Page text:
- In a shallow bowl, (I used a separate casserole dish to hold the spices in one corner as the tenderloin was turned), stir together the dry ingredients: coriander, cinnamon, cumin, paprika, and salt.
- Pat the tenderloins dry and rub the spice mixture evenly over each of them. The easiest method I used was to first divide the spice in half; sprinkle the meat in an area and then rub across the meat. I continued this method, turning the meat, until all areas were covered.
- In a large, heavy bottomed skillet heat the oil over medium-high until hot but NOT smoking. Reduce heat and sear pork until meat is browned on all sides. Transfer pork to a baking dish and place in oven to cook for about 20 minutes or until a meat thermometer inserted diagonally into the center of each tenderloin registers 145 degrees F. (I had to cook mine for 30 minutes).
- Remove from oven and transfer pork to a cutting board, tent wiht aluminum foil and let rest for 10 minutes before slicing.
- While meat rests pour off and discard any fat from the skillet. Add pomegranate juice to skillet and boil over medium-high heat for 2-3 minutes or until juice is reduced to about 2/3 C. Note: I could not find 100% pomegranate juice, so I used an Ocean Spray brand of pomegranate/cranberry juice which worked fine.
- In a small bowl, whisk together arrowroot and 1 T reduced pomegranate juice. Whisk mixture back into skillet, then boil sauce until thickened slightly, about 1-2 minutes. Remove from heat and add vinegar. Season with salt. Note: I could not find arrowroot and researched a substitute. Between corn starch and flour it was recommended to substitute FLOUR for arrowroot in this recipe.
- Slice pork on the diagonal and drizzle with pomegranate glaze. Garnish with pomegranate seeds, if desired. Note: I did not cut the pork on the diagonal and it presented very well without that added touch.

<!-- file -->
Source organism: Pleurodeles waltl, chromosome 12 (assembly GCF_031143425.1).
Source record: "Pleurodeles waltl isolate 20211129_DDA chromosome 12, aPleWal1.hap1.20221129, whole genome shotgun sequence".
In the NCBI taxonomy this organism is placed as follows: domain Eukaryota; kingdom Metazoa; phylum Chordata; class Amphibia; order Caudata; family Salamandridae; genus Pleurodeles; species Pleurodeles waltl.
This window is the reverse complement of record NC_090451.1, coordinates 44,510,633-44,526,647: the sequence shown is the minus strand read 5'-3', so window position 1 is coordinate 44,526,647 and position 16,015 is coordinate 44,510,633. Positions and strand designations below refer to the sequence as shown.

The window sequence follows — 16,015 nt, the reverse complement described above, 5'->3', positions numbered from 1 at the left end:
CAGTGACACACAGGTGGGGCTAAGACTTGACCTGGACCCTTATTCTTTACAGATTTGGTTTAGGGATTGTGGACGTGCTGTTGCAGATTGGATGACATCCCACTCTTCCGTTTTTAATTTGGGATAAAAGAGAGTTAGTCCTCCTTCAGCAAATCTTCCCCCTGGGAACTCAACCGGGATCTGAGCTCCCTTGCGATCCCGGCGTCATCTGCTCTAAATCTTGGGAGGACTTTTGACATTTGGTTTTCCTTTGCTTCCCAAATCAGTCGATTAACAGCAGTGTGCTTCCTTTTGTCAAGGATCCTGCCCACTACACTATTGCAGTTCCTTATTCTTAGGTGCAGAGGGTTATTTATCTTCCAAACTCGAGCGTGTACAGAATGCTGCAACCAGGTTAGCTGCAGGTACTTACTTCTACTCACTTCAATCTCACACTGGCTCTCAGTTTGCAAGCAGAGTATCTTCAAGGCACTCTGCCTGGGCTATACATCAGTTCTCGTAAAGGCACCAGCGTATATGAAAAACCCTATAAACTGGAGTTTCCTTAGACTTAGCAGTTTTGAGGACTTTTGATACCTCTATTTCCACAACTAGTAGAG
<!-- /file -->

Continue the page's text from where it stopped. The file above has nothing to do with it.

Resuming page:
Photo of Leftover Pork Tenderloin
Leftover pork tenderloin
Pork is considered, 'the other white meat', and tenderloin is the most flavorful cut that I've had. I bought this package for a mere $10 and it served our family generously, three times.
Besides the initial meal of Pork Tenderloin with Pomegranate Glaze, you can serve it in these ways:
1. For hot or cold sandwiches. If hot-add a pork gravy for a different flavor.
2. As a leftover with the pomegranate glaze-by adding the sliced pork to the glaze in the pan you can let it warm gradually in the sauce. If you've run out of the glaze, make a fresh batch-it is easy to do and ready in about 5 minutes.
3. With BBQ sauce on a hamburger bun as BBQ'd pork sandwiches. I wouldn't recommend this, unless you have a die-hard lover of BBQ sauce. This meat is so tender and juicy it is a shame to cover up the flavor with BBQ sauce.
Pork Tenderloin with Pomegranate Glaze
|Serving size: 6|
|Calories from Fat||63|
|% Daily Value *|
|Fat 7 g||11%|
|Saturated fat 1 g||5%|
|Unsaturated fat 6 g|
|Carbohydrates 7 g||2%|
|Sugar 6 g|
|Fiber 0 g|
|Protein 30 g||60%|
|Cholesterol 92 mg||31%|
|* The Percent Daily Values are based on a 2,000 calorie diet, so your values may change depending on your calorie needs. The values here may not be 100% accurate because the recipes have not been professionally evaluated nor have they been evaluated by the U.S. FDA.|